AMCOM Logistics Center personnel identified the top readiness drivers for all of AMCOM’s Aviation and Missile platforms, and defined sufficient stock on hand. A readiness driver is a critical repair part that will deadline a system and is essential for equipment operation. AMCOM defines sufficient stock to be three times the average monthly demand with no backorders over 30 days. Identifying and stocking the readiness drivers are a means of prioritizing how to go after the goal of supply availability. Identifying the top 10 readiness drivers was a major initiative toward building supply availability.

These are just some of the initiatives that Gabram spearheaded during his three years as commander. The AMCOM team continues to ensure Aviation and Air Defense Artillery units are not only prepared for the current and future combat operations, but are configured appropriately to be sustained for the duration. The Army must have a robust supply chain that can endure and respond to a complex, rapidly evolving, strategic landscape. As Gabram often pointed out, “a combat environment against a near-peer competitor will likely be characterized by surging supply chain demands, interrupted lines of communication and extended expeditionary operations.” Supply chain depth enables AMCOM to anticipate and quickly respond to surges in materiel demand due to spikes in operating tempo.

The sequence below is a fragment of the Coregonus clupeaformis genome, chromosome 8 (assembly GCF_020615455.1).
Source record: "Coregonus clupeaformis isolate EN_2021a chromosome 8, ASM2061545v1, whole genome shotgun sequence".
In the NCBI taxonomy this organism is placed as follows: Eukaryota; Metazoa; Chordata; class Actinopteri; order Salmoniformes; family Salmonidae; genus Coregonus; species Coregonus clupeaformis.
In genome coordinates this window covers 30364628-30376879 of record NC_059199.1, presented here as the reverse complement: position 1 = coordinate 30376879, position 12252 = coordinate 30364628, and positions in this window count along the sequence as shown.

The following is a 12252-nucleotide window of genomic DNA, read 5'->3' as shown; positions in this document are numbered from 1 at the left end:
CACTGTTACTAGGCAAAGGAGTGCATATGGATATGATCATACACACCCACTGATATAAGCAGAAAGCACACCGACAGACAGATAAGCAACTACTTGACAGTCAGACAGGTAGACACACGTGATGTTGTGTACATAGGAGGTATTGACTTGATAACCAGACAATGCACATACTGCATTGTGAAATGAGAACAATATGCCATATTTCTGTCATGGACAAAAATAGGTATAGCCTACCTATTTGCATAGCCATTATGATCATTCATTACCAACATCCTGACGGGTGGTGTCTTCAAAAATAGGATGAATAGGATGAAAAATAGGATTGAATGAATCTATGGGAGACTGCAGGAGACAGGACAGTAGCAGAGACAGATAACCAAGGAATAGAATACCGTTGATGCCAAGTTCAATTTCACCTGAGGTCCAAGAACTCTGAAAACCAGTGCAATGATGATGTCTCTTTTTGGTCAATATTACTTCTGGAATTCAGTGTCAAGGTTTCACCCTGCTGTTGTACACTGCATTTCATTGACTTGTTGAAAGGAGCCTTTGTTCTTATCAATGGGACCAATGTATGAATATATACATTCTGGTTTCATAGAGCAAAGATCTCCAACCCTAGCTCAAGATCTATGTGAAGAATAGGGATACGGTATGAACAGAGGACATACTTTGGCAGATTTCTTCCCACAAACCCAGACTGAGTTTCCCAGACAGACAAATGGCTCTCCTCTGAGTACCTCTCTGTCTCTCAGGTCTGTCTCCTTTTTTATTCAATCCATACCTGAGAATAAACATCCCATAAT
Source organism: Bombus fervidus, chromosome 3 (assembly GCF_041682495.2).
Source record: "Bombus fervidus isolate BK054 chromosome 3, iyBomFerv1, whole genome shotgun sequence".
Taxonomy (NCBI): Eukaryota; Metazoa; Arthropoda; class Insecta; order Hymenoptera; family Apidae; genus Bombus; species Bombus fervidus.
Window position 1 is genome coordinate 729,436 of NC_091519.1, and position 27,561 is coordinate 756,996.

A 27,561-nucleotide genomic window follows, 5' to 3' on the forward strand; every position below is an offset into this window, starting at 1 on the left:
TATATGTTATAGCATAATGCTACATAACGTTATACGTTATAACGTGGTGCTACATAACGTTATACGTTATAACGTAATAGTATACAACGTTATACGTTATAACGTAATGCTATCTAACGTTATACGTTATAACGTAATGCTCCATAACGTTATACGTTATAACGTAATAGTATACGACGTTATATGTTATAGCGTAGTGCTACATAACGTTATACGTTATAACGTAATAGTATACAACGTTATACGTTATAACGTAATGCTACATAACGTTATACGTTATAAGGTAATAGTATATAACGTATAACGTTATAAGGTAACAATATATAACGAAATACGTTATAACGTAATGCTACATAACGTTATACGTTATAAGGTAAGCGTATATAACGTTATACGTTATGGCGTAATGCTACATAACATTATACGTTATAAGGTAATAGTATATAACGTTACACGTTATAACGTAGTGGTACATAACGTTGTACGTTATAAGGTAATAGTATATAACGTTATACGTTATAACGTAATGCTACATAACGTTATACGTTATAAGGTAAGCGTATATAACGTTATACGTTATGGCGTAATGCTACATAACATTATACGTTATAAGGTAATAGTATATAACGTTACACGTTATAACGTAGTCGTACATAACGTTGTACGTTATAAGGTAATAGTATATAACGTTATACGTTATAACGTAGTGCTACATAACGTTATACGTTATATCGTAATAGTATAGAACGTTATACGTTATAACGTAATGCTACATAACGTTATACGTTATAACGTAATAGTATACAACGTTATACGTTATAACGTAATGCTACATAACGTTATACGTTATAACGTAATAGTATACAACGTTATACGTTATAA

The AMCOM team represents the major spoke of the Aviation and Missile enterprise. AMCOM has continued to support Soldiers every day through its two depots, field maintenance sites, calibration support elements, installation maintenance activities, security assistance, training center support and much more.

Great organizations adapt and fight the enemy, not the plan. AMCOM, in coordination with the Aviation and Missile Enterprises and industry partners, has made great strides in improving readiness. AMCOM is shaping the fight and setting conditions to remain flexible and successful. Those efforts are changing the way AMCOM sustains readiness.

“As the Chief of Staff of the Army makes a ready and modern Army his top priority. AMCOM will provide that readiness,” Gabram said “I have a great sense of satisfaction in seeing the programs we built here at AMCOM,” Gabram said. “The Command has and continues to posture itself for the future, enabling readiness to meet the emerging global requirements of the joint force. The world-class logistics and sustainment AMCOM provides was not built overnight. It was built through the hard work and dedication of the entire AMCOM team.”